Indexed on: 07 Oct '04Published on: 07 Oct '04Published in: Genetics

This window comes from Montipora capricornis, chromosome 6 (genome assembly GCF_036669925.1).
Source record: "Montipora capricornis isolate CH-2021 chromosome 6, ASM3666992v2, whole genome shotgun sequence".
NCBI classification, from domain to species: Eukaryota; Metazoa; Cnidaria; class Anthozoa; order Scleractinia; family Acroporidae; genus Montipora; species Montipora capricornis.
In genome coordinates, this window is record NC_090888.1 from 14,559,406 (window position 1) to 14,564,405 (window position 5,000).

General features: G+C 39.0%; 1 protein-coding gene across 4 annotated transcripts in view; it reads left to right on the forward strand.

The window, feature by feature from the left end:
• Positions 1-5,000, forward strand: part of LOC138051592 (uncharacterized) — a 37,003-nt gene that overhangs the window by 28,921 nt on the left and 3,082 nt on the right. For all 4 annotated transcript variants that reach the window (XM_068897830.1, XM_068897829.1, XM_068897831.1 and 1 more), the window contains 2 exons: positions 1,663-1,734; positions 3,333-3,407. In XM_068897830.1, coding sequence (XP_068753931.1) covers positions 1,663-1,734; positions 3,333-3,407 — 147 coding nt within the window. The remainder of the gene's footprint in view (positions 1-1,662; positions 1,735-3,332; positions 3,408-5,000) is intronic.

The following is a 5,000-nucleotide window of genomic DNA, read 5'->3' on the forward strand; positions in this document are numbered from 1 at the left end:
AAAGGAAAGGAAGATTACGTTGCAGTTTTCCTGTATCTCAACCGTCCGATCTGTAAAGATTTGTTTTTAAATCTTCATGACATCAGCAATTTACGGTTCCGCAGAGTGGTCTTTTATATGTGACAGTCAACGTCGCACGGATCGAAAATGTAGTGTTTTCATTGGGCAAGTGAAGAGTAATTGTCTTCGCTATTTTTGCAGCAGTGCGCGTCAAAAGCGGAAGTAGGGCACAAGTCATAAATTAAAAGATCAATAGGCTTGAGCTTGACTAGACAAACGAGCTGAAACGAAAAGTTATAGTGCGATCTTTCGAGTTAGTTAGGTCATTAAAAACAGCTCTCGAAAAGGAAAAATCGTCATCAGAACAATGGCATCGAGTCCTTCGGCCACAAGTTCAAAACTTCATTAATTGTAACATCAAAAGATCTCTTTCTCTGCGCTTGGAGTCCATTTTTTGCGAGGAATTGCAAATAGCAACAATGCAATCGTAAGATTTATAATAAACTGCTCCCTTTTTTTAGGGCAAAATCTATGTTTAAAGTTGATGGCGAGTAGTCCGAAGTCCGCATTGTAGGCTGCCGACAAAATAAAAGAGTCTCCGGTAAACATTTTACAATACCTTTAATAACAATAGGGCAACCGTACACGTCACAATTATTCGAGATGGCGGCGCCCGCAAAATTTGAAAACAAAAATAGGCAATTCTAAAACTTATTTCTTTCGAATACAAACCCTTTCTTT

Volatility of a codon is defined as the probability that a random point mutation in the codon generates a nonsynonymous change. It has been proposed that higher-than-expected mean codon volatility of a gene indicates that positive selection for nonsynonymous changes has acted on the gene in the recent past. I show that strong frequency-dependent selection (minority advantage) in large populations can increase codon volatility slightly, whereas directional positive selection has no effect on volatility. Factors unrelated to positive selection, such as expression-related or GC-content-related codon usage bias, also affect volatility. These and other considerations suggest that codon volatility has only limited utility for detecting positive selection at the DNA sequence level.